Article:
ATLANTA — Local leaders say they know what led to long voting lines during June’s primary, and they have a plan to hopefully avoid them again in November.
The state election board has voted to send the case to the state attorney general.
“I thought it was going to be a quite a long line, but I wasn’t expecting three hours,” voter Kathleen Carswell told us back in June.
At Thursday’s meeting of the state’s board of election, investigators with the Secretary of State’s office revealed their findings about what went wrong.
“Overwhelmingly the biggest complaint was the long lines,” investigations supervisor Frances Watson said.
Investigators say many of the Fulton County mistakes were the result of lack of hands-on training with the state’s new voting machines.
More than half the Fulton County poll managers interviewed also reported not having adequate supplies on hand.
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“Most poll workers had little, if any, training on the machines themselves. The online training Fulton County offered did not properly prepare the election staff to conduct the election. They did not know how to set the equipment up,” Watson said.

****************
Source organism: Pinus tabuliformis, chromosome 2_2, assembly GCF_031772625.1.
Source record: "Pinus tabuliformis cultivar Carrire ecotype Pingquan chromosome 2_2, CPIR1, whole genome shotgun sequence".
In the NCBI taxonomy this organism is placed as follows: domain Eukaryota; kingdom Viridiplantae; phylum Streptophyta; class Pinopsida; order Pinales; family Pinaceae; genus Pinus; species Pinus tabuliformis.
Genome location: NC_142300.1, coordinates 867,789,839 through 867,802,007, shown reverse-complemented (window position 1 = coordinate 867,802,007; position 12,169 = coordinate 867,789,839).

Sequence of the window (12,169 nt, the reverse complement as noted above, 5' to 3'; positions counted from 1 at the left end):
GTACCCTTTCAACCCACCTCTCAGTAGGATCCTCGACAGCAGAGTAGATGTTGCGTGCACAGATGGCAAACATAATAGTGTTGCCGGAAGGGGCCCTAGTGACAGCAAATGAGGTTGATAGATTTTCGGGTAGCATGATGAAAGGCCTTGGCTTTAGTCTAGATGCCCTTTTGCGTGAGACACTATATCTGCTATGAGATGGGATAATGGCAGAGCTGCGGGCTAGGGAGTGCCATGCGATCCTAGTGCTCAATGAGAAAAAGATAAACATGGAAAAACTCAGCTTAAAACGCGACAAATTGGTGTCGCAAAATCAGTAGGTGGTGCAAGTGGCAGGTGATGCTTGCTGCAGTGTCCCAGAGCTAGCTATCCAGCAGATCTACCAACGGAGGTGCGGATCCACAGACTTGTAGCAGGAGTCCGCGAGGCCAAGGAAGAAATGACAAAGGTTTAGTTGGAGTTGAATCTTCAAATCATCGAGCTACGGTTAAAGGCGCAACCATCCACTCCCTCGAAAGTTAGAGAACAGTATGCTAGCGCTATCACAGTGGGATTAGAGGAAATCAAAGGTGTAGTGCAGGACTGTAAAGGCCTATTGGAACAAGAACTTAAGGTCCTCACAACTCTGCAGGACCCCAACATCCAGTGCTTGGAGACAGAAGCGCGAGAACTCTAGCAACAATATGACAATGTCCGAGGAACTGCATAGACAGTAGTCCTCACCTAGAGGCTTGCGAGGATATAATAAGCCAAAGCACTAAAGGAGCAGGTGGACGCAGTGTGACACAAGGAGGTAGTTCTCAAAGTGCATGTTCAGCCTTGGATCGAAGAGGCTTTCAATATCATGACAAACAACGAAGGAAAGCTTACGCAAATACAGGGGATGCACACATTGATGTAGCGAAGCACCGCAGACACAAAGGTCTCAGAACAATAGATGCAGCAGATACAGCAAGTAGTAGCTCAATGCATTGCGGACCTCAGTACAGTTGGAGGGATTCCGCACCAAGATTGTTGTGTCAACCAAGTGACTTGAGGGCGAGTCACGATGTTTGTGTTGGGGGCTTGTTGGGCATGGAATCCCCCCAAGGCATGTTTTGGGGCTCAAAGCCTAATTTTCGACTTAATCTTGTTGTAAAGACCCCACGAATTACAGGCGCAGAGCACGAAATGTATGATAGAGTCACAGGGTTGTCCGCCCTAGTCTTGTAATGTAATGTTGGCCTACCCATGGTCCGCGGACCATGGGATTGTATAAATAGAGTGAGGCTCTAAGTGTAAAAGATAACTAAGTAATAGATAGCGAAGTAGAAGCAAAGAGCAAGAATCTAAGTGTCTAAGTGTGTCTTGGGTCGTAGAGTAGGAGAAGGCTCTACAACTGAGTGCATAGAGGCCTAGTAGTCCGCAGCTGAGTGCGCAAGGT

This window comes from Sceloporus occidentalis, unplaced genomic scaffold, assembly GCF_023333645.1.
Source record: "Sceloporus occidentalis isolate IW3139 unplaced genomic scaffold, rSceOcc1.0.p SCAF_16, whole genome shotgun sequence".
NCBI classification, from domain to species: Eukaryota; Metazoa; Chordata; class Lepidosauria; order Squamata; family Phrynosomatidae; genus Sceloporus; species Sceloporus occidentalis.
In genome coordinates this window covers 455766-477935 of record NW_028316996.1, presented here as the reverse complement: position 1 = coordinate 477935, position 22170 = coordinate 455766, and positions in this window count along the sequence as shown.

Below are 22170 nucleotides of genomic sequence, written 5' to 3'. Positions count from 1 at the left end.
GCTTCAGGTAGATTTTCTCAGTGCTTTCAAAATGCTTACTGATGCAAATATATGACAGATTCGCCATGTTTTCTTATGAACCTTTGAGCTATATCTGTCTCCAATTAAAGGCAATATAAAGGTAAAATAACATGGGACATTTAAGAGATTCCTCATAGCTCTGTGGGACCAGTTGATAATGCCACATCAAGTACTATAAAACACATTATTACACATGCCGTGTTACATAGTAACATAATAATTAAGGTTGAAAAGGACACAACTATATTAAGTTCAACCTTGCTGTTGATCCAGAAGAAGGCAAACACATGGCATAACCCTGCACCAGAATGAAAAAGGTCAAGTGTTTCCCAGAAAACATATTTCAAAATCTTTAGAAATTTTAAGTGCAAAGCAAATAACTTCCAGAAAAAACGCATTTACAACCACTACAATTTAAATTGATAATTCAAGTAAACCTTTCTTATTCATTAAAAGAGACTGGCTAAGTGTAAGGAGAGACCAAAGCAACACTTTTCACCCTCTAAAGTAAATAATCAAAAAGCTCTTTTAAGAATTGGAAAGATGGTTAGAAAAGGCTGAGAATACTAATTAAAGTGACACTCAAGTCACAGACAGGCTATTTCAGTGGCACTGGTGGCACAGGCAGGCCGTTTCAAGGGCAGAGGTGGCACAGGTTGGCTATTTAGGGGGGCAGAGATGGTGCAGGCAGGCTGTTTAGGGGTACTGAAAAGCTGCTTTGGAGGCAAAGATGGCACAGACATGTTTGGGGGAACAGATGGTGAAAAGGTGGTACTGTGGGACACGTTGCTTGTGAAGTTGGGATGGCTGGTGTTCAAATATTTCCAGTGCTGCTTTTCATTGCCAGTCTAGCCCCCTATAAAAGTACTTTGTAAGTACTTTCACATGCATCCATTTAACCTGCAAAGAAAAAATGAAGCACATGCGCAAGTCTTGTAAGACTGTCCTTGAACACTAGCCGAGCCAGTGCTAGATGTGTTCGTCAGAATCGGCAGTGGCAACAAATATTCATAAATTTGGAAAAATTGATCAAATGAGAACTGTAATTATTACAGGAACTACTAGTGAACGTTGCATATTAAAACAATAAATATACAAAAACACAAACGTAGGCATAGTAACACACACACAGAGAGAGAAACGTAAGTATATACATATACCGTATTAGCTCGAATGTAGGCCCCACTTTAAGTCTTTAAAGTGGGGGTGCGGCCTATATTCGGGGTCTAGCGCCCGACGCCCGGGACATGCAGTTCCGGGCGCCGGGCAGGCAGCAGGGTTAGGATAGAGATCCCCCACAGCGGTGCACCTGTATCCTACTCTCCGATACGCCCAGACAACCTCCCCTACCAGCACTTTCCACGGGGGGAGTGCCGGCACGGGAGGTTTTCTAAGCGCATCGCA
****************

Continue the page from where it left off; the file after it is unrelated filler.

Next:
Fulton County officials acknowledge problems but say they are being unfairly singled out for statewide issues.
“Look, I recognize that virtual training, especially when you are dealing with new equipment, is not as good as in-person training, but given the limits they we’re facing at the time, I don’t know what they could have done differently,” Fulton County attorney Amanda Clark Palmer said.
Fulton County did lay out a plan to prevent the same problems in November that includes expanded early voting with 24 locations across the county, a technician assigned to every precinct and resumption of in-person training of poll workers.
Still, the election board voted to hand its investigation over to the attorney general for further action.
But Georgia’s elections director Chris Harvey did acknowledge he thinks Fulton County is making progress.
“I think we’re on the right track. I want to continue that partnership. We’ve got about two months to go,” Harvey said.
Channel 2 Action News contacted Attorney General Chris Carr’s office about what happens next.
Carr’s office will now conduct a legal review of the case, and then either try the case before an administrative law judge, or work out a negotiated consent order between the state and county.